This bad oxygen sensor with some rust and melted coils can no longer accurately report a vehicle's air-fuel ratio to its computer.

Do I Have a Bad Oxygen Sensor?

Most cars on the road rely on advanced self-monitoring systems made up of sensors that constantly check components and transmit signals, a central computer “brain” that processes their input data, and actuators that respond. Oxygen sensors check for — you guessed it — oxygen, and report what they find back to the powertrain control module (PCM). A bad oxygen sensor will send false information to the brain, which causes a chain of events wherein the vehicle tries to respond to a problem that isn’t actually there.

Sensing a ProblemDo I Have a Bad Oxygen Sensor?

Oxygen sensors screw into the exhaust manifold or somewhere down the exhaust pipe Specifically, they look for oxygen levels in the exhaust. The amount of oxygen present in exhaust gasses indicates whether the air-fuel mixture supplied to the combustion chambers is correct. Too much oxygen indicates that the mixture is lean; too little indicates it’s running rich. When the computer sees either of these scenarios, it adjusts the amount of fuel supplied accordingly. A bad oxygen sensor tells the PCM to add or reduce fuel when it doesn’t have to, giving you a few headaches.

Here are some telltale signs that your oxygen sensor is on the fritz:

Your Check Engine Light Is On

Granted, this could be a few things, so it’s important to have it immediately checked out by a professional any time you see this light. However, it isn’t uncommon — especially in higher-mileage vehicles — for oxygen sensors to become dirty or fail, and this will trigger the check engine light to illuminate. Just don’t assume that because it’s on, your oxygen sensor is to blame.

Rough Idle and Hesitation

When the computer sends more or less fuel than necessary to the combustion chamber, it can result in some confusion and misfires. This might be felt as a rough idle or hesitation upon acceleration. Like the check engine light, there could be other causes for this, but if your oxygen sensor is sending inaccurate information, then your engine won’t run as smoothly as it should.

High Fuel Consumption

Speaking of inefficient engines, if your performance is suffering, so is your wallet. If the PCM is constantly giving out more fuel than necessary, you’ll run through it faster than normal. Have you noticed you’re having to fill the tank more frequently? The oxygen sensor might be to blame. Also note that the presence of a rich mixture can cause you to fail an emissions test.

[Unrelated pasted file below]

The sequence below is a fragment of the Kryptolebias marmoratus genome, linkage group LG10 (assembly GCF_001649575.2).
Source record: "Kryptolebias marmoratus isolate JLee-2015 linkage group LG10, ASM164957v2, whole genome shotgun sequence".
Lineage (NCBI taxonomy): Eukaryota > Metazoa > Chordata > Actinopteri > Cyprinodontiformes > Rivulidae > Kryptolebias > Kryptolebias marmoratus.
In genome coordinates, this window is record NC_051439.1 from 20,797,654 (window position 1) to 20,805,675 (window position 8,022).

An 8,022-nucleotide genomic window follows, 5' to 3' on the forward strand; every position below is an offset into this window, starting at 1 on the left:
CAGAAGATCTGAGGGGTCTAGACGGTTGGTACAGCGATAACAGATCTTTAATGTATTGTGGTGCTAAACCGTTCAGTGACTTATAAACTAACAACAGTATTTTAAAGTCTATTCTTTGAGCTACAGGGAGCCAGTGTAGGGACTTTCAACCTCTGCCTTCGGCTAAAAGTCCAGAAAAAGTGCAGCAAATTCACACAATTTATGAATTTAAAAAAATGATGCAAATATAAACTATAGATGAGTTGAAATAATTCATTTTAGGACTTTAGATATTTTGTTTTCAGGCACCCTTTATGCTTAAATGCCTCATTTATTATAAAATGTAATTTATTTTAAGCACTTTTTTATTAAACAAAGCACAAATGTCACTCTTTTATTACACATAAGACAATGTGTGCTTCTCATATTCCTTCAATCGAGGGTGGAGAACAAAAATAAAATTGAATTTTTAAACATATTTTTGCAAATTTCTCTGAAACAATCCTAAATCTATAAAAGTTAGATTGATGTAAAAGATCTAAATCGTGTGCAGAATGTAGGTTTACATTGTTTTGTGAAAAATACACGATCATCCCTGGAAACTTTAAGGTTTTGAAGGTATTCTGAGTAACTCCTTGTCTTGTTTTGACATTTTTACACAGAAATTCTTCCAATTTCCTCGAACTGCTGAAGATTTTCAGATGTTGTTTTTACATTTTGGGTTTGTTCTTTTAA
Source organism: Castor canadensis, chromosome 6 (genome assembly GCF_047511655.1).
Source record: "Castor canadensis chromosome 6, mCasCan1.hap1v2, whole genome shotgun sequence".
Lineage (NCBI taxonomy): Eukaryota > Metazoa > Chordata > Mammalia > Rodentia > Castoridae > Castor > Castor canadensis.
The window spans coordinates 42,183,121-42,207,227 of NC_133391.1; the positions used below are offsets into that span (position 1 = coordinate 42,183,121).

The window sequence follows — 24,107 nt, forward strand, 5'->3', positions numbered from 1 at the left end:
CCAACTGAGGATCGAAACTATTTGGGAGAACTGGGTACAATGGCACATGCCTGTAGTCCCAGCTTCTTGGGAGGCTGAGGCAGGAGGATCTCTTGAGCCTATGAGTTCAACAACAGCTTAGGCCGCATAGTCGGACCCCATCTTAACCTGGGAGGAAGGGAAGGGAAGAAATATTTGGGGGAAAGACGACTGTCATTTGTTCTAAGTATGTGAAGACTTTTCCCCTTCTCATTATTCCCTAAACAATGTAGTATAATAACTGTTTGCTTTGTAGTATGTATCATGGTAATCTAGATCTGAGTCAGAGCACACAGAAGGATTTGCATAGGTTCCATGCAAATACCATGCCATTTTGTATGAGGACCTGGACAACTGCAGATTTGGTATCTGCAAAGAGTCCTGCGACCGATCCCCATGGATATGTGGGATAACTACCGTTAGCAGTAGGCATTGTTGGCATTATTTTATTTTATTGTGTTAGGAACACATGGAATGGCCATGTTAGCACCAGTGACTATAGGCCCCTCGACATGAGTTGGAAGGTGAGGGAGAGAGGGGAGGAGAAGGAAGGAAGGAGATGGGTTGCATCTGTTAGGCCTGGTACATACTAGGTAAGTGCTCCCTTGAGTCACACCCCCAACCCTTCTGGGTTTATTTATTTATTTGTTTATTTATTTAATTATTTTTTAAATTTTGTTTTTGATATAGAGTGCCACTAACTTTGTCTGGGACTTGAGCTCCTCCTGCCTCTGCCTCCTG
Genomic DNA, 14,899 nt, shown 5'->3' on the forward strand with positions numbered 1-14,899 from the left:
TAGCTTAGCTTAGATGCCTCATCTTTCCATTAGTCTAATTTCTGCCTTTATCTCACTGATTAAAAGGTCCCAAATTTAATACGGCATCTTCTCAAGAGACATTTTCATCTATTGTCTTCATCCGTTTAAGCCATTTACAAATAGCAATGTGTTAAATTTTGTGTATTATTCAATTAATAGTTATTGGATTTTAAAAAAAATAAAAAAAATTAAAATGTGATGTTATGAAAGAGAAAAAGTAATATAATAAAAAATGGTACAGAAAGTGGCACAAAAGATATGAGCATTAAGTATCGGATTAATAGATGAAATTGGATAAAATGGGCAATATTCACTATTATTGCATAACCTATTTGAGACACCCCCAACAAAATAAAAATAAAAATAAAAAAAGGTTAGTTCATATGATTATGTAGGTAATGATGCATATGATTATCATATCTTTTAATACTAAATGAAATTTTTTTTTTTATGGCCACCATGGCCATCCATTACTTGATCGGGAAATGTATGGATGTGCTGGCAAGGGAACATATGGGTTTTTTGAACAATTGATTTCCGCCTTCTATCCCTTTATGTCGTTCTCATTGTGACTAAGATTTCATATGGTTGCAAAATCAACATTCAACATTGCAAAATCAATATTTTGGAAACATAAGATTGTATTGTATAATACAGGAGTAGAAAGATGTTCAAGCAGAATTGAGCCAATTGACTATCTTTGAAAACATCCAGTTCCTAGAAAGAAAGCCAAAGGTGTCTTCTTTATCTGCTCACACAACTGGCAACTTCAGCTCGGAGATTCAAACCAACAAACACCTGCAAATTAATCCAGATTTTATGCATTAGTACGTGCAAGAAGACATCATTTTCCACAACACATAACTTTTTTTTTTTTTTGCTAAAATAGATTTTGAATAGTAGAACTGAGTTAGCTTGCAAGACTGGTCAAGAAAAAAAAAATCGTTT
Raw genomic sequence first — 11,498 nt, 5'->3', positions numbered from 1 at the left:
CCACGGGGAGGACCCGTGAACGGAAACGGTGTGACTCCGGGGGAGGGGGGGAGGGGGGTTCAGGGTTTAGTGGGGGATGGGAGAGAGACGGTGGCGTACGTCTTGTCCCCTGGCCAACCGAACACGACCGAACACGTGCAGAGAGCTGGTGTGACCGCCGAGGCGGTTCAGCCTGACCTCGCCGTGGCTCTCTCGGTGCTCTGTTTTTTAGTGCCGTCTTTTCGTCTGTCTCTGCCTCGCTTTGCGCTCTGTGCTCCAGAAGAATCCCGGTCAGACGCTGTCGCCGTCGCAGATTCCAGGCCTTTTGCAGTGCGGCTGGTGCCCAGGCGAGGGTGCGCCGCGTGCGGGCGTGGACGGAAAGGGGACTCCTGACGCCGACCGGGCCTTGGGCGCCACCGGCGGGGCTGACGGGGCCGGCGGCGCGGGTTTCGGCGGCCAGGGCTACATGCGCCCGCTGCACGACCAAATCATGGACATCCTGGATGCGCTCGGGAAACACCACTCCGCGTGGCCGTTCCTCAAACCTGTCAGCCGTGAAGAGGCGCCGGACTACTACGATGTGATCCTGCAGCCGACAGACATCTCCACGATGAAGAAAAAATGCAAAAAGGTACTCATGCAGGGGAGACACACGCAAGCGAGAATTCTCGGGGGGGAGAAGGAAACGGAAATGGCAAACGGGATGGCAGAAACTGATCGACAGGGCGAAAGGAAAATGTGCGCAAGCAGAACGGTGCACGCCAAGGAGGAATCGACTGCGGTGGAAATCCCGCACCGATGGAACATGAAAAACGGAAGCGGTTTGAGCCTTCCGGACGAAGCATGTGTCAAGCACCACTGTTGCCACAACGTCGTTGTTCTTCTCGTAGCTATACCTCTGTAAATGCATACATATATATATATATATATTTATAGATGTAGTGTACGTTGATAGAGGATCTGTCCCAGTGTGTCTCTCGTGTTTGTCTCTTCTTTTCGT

Scanning Can Help You Be Certain

The best way to diagnose a bad oxygen sensor is to hook your vehicle up to a scan tool. This will tell you if there’s a problem with the sensor circuit. You’ll still have to rule out something else in the circuitry or emissions system, but very often it’s the sensor itself that has simply run its course.

Any time your check engine light comes on or a scanner comes up with codes, get a professional to look into it. Changing an oxygen sensor is actually one of the better-case scenarios, as it’s pretty straightforward (unless it’s rusted), but it’s important to take care of it as soon as possible to avoid poor performance and extra work for your engine.

Check out all the relays, sensors and switches available on NAPA Online or trust one of our 16,000 NAPA AutoCare locations for routine maintenance and repairs. For more information on bad oxygen sensors, chat with a knowledgeable expert at your local NAPA AUTO PARTS store.

Photos courtesy of Blair Lampe.

about author

Blair Lampe

Blair Lampe is a New York-based professional mechanic, blogger, theater technician, and speechwriter.  In her downtime she enjoys backpacking wherever her boots will carry her, rock climbing, experimental theatre, a crisp rosé , and showering love on her 2001 Sierra truck.

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